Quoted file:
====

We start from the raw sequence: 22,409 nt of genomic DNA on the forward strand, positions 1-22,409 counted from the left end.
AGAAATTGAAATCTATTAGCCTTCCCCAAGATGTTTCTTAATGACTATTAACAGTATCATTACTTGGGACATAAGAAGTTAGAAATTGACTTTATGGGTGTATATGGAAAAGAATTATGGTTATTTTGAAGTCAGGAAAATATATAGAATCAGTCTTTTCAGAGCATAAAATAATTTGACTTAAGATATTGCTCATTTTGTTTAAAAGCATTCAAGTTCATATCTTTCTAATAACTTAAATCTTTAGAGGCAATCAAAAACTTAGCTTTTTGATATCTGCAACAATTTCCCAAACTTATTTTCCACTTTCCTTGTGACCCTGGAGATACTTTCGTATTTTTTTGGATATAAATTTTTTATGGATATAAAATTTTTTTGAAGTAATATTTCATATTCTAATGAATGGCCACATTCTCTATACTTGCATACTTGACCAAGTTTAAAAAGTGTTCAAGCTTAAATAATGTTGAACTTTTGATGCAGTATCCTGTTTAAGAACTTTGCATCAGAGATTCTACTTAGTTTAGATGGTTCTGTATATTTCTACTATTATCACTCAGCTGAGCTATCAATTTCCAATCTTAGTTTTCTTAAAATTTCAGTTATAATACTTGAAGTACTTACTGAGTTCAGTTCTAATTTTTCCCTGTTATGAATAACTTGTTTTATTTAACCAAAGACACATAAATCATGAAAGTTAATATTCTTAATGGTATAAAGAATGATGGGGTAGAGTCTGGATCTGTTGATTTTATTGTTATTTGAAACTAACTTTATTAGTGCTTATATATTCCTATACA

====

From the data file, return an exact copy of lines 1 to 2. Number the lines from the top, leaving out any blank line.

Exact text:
We start from the raw sequence: 22,409 nt of genomic DNA on the forward strand, positions 1-22,409 counted from the left end.
AGAAATTGAAATCTATTAGCCTTCCCCAAGATGTTTCTTAATGACTATTAACAGTATCATTACTTGGGACATAAGAAGTTAGAAATTGACTTTATGGGTGTATATGGAAAAGAATTATGGTTATTTTGAAGTCAGGAAAATATATAGAATCAGTCTTTTCAGAGCATAAAATAATTTGACTTAAGATATTGCTCATTTTGTTTAAAAGCATTCAAGTTCATATCTTTCTAATAACTTAAATCTTTAGAGGCAATCAAAAACTTAGCTTTTTGATATCTGCAACAATTTCCCAAACTTATTTTCCACTTTCCTTGTGACCCTGGAGATACTTTCGTATTTTTTTGGATATAAATTTTTTATGGATATAAAATTTTTTTGAAGTAATATTTCATATTCTAATGAATGGCCACATTCTCTATACTTGCATACTTGACCAAGTTTAAAAAGTGTTCAAGCTTAAATAATGTTGAACTTTTGATGCAGTATCCTGTTTAAGAACTTTGCATCAGAGATTCTACTTAGTTTAGATGGTTCTGTATATTTCTACTATTATCACTCAGCTGAGCTATCAATTTCCAATCTTAGTTTTCTTAAAATTTCAGTTATAATACTTGAAGTACTTACTGAGTTCAGTTCTAATTTTTCCCTGTTATGAATAACTTGTTTTATTTAACCAAAGACACATAAATCATGAAAGTTAATATTCTTAATGGTATAAAGAATGATGGGGTAGAGTCTGGATCTGTTGATTTTATTGTTATTTGAAACTAACTTTATTAGTGCTTATATATTCCTATACA